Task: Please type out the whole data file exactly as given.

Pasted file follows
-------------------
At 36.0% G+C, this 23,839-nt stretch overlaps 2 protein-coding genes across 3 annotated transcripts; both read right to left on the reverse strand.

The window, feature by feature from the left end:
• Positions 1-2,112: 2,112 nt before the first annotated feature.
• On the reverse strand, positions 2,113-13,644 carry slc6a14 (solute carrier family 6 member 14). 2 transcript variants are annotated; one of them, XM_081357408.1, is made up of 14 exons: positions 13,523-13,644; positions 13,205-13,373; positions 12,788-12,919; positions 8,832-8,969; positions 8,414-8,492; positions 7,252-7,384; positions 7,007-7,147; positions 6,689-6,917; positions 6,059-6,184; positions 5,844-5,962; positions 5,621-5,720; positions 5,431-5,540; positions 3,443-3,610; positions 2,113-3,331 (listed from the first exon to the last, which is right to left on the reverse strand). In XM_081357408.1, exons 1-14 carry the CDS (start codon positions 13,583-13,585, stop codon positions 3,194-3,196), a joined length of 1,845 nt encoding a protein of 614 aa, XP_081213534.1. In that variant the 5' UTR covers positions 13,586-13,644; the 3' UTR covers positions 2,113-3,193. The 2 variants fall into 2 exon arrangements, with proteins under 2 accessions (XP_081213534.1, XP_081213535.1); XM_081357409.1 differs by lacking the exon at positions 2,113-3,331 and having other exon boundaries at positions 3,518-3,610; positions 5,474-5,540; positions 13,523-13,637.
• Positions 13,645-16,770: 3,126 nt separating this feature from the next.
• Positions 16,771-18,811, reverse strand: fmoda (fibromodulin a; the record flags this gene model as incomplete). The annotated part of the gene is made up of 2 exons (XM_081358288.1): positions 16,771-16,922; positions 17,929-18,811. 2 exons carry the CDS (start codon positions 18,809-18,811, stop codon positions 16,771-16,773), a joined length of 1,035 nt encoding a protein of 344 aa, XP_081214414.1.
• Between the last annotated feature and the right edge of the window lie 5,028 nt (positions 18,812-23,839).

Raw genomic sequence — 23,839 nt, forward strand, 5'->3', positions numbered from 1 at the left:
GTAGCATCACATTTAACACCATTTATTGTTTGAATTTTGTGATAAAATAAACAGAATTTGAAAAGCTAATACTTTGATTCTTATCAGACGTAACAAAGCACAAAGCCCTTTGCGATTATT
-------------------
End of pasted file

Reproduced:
At 36.0% G+C, this 23,839-nt stretch overlaps 2 protein-coding genes across 3 annotated transcripts; both read right to left on the reverse strand.

The window, feature by feature from the left end:
• Positions 1-2,112: 2,112 nt before the first annotated feature.
• On the reverse strand, positions 2,113-13,644 carry slc6a14 (solute carrier family 6 member 14). 2 transcript variants are annotated; one of them, XM_081357408.1, is made up of 14 exons: positions 13,523-13,644; positions 13,205-13,373; positions 12,788-12,919; positions 8,832-8,969; positions 8,414-8,492; positions 7,252-7,384; positions 7,007-7,147; positions 6,689-6,917; positions 6,059-6,184; positions 5,844-5,962; positions 5,621-5,720; positions 5,431-5,540; positions 3,443-3,610; positions 2,113-3,331 (listed from the first exon to the last, which is right to left on the reverse strand). In XM_081357408.1, exons 1-14 carry the CDS (start codon positions 13,583-13,585, stop codon positions 3,194-3,196), a joined length of 1,845 nt encoding a protein of 614 aa, XP_081213534.1. In that variant the 5' UTR covers positions 13,586-13,644; the 3' UTR covers positions 2,113-3,193. The 2 variants fall into 2 exon arrangements, with proteins under 2 accessions (XP_081213534.1, XP_081213535.1); XM_081357409.1 differs by lacking the exon at positions 2,113-3,331 and having other exon boundaries at positions 3,518-3,610; positions 5,474-5,540; positions 13,523-13,637.
• Positions 13,645-16,770: 3,126 nt separating this feature from the next.
• Positions 16,771-18,811, reverse strand: fmoda (fibromodulin a; the record flags this gene model as incomplete). The annotated part of the gene is made up of 2 exons (XM_081358288.1): positions 16,771-16,922; positions 17,929-18,811. 2 exons carry the CDS (start codon positions 18,809-18,811, stop codon positions 16,771-16,773), a joined length of 1,035 nt encoding a protein of 344 aa, XP_081214414.1.
• Between the last annotated feature and the right edge of the window lie 5,028 nt (positions 18,812-23,839).

Raw genomic sequence — 23,839 nt, forward strand, 5'->3', positions numbered from 1 at the left:
GTAGCATCACATTTAACACCATTTATTGTTTGAATTTTGTGATAAAATAAACAGAATTTGAAAAGCTAATACTTTGATTCTTATCAGACGTAACAAAGCACAAAGCCCTTTGCGATTATT